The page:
I’d still like the ability to make the explicit abstract just read off the text after a certain point, but I suppose it would require a lot of work to support that functionality.
I agree fairly strongly, but this seems far from the final word on the subject, to me.
Hmm, actually I think you’re right and that it may be more complex than this.
Ah. I take you to be saying that the quality of the clever arguer’s argument can be high variance, since there is a good deal of chance in the quality of evidence cherry-picking is able to find. A good point.
Exactly. There may only be a weak correlation between evidence and truth. And maybe you can do something with it or maybe it’s better to focus on stronger signals instead.
I view the issue of intellectual modesty much like the issue of anthropics. The only people who matter are those whose decisions are subjunctively linked to yours (it only starts getting complicated when you start asking whether you should be intellectually modest about your reasoning about intellectual modesty)
One issue with the clever arguer is that the persuasiveness of their arguments might have very little to do with how persuasive they should be, so attempting to work off expectations might fail.
Where would you start with his work?
I’ve heard of it, but I haven’t read into it, so I avoided using the term
Maybe there is a possible project in this direction. I’ll assume that this is general advice you’d give to many people who want to work in this space. If it is important for people to build a model of what is required for AI to go well then people may as well work on this together. And sure there’s websites like Less Wrong, but people can exchange information much faster by chatting either in person or over Skype. (Of course there are worries that this might lead to overly correlated answers)
On a related, but somewhat different issue: I feel that there has been something of an under-investment in rationality community building overall. EA has CEA, but rationality doesn’t have an equivalent (CFAR doesn’t play the same community building role). There isn’t any organisation responsible for growing the community, organising conferences and addressing challenges that arrive.
That said, I’m not sure that there is necessarily agreement that there is a single mission. Some people are in rationality for ai, some insight porn, some for the personal development and some simply for social reasons. Even though EA has a massively broad goal, doing the most good seems to suffice to spur action in a way that rationality hasn’t.
This doesn’t seem to accurately describe contemporary politics, at least in the Western world. The left wing isn’t just non-central groups, but the cultural/intellectual elites.
Probably wrong editor
There’s other considerations that slow large code bases:
The more features you have, the more potential interactions
The bigger a codebase is, the harder it is to understand it
Having more features means more work is involved in testing
Customer bases shift over time from early adopters to those who want more stability and reliability
When a code base is more mature, there’s more chance that a change could make the product worse, so you have to spend more time on evaluation
A larger customer base forces you to care more about rare issues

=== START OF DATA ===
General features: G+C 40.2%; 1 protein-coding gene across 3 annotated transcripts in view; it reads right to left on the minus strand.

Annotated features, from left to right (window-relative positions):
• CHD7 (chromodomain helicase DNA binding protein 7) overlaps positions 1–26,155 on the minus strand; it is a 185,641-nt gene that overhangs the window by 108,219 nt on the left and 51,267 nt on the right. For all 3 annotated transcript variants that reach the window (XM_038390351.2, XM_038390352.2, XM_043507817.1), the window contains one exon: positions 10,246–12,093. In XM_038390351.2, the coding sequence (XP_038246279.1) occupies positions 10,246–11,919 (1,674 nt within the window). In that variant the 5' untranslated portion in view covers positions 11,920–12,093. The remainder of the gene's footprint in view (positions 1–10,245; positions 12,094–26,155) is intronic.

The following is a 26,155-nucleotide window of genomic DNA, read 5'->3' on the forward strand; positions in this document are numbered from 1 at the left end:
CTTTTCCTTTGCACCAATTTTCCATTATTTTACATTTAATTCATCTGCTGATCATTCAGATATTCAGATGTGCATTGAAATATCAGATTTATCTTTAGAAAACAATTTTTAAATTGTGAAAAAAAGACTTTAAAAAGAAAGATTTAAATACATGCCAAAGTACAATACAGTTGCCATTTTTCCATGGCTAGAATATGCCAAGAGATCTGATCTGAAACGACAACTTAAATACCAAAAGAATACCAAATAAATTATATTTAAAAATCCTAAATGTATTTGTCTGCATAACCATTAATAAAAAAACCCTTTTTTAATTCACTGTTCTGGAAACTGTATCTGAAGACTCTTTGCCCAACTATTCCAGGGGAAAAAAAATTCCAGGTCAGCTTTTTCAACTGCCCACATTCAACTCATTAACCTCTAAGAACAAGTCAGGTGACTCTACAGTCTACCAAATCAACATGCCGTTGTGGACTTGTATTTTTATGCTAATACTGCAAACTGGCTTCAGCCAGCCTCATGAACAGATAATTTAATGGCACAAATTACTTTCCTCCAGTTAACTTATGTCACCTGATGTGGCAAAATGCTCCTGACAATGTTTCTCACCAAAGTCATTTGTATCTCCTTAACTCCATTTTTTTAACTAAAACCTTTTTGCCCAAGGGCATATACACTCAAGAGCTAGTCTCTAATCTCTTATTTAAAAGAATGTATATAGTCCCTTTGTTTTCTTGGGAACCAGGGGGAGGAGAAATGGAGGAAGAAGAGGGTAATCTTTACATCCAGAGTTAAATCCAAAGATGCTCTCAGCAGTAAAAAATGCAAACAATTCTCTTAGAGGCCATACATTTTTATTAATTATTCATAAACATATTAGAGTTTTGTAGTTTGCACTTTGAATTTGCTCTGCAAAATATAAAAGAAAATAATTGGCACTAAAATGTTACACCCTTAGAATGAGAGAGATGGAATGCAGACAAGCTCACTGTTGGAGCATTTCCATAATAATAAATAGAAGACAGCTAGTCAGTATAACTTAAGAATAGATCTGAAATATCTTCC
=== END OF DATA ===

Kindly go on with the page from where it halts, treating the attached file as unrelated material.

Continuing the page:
The figures should be less than this. Only a fraction of human time is spent learning.
What’s happening with regards to meta? Are they just going to be personal blogposts now?
How is predictive error, as opposed to our perception of predictive error, defined if not relative to the territory?
If there is nothing but models, why is your claim that there is nothing but models true, as opposed to merely being a useful model?
Is predictive power an instrumental or terminal goal?
Is your view a denial of the territory or agnosticism about it?
Is the therapy example a true model of the world or a useful fiction?
I thought that GPT2 was funny at first, but after a while it got irritating. If there’s a next time, it should be more limited in how many comments it makes. 1) You could train it on how many votes its comments got to try to figure out which comments to reply to 2) It might also automatically reply to every reply on its comments.
1) That’s a good point, but I was thinking about how to improve the high school maths syllabus, not so much about high school in general. I don’t have any strong opinions on removing literature instead if it were one or the other. However, I do have other ideas for literature. I’d replace literature with a subject that is half writing/giving speeches about what students are passionate about and half reading books mostly just for participation marks. I’d have the kinds of things students currently do in literature part of an elective only.
2) p-testing is a rather mechanised process. It’s exactly the kind of thing high school is good at teaching. Basic Bayesian statistics only has one key formula (although it has another form). Even if there is a need for prerequisite units in order to prepare students, it still seems worthwhile.
That’s a good point. There’s all kinds of things that might be worth considering adding such as programming, psychology or political philosophy. I guess my point was only that if we were going to replace it with something within maths, then stats seems to be the best candidate (at least better than any of the other content that I covered in university)
Good point, I should have clarified this more. I’m not saying that people shouldn’t know how to calculate the area and circumference of a circle as people may actually use that. It’s more to do with all the things to do with tangents and chords and shapes inscribed in circles.